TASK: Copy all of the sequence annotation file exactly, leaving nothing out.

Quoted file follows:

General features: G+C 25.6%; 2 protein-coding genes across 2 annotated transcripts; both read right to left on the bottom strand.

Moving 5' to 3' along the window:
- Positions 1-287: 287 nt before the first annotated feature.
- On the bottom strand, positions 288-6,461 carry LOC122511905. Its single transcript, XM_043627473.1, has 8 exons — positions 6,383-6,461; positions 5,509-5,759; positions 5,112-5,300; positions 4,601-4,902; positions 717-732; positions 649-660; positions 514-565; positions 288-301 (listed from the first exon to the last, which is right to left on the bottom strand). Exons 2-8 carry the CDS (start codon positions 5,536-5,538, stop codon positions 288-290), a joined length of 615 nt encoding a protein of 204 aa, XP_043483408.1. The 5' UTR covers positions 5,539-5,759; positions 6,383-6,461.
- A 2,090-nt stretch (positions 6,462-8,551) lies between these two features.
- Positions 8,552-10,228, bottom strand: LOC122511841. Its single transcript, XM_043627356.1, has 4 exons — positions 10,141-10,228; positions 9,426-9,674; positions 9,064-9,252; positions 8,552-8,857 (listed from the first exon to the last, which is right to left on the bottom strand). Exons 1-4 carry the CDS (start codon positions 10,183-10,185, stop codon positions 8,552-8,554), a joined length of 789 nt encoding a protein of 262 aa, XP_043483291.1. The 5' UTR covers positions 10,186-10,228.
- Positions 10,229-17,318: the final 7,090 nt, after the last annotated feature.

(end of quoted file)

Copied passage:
General features: G+C 25.6%; 2 protein-coding genes across 2 annotated transcripts; both read right to left on the bottom strand.

Moving 5' to 3' along the window:
- Positions 1-287: 287 nt before the first annotated feature.
- On the bottom strand, positions 288-6,461 carry LOC122511905. Its single transcript, XM_043627473.1, has 8 exons — positions 6,383-6,461; positions 5,509-5,759; positions 5,112-5,300; positions 4,601-4,902; positions 717-732; positions 649-660; positions 514-565; positions 288-301 (listed from the first exon to the last, which is right to left on the bottom strand). Exons 2-8 carry the CDS (start codon positions 5,536-5,538, stop codon positions 288-290), a joined length of 615 nt encoding a protein of 204 aa, XP_043483408.1. The 5' UTR covers positions 5,539-5,759; positions 6,383-6,461.
- A 2,090-nt stretch (positions 6,462-8,551) lies between these two features.
- Positions 8,552-10,228, bottom strand: LOC122511841. Its single transcript, XM_043627356.1, has 4 exons — positions 10,141-10,228; positions 9,426-9,674; positions 9,064-9,252; positions 8,552-8,857 (listed from the first exon to the last, which is right to left on the bottom strand). Exons 1-4 carry the CDS (start codon positions 10,183-10,185, stop codon positions 8,552-8,554), a joined length of 789 nt encoding a protein of 262 aa, XP_043483291.1. The 5' UTR covers positions 10,186-10,228.
- Positions 10,229-17,318: the final 7,090 nt, after the last annotated feature.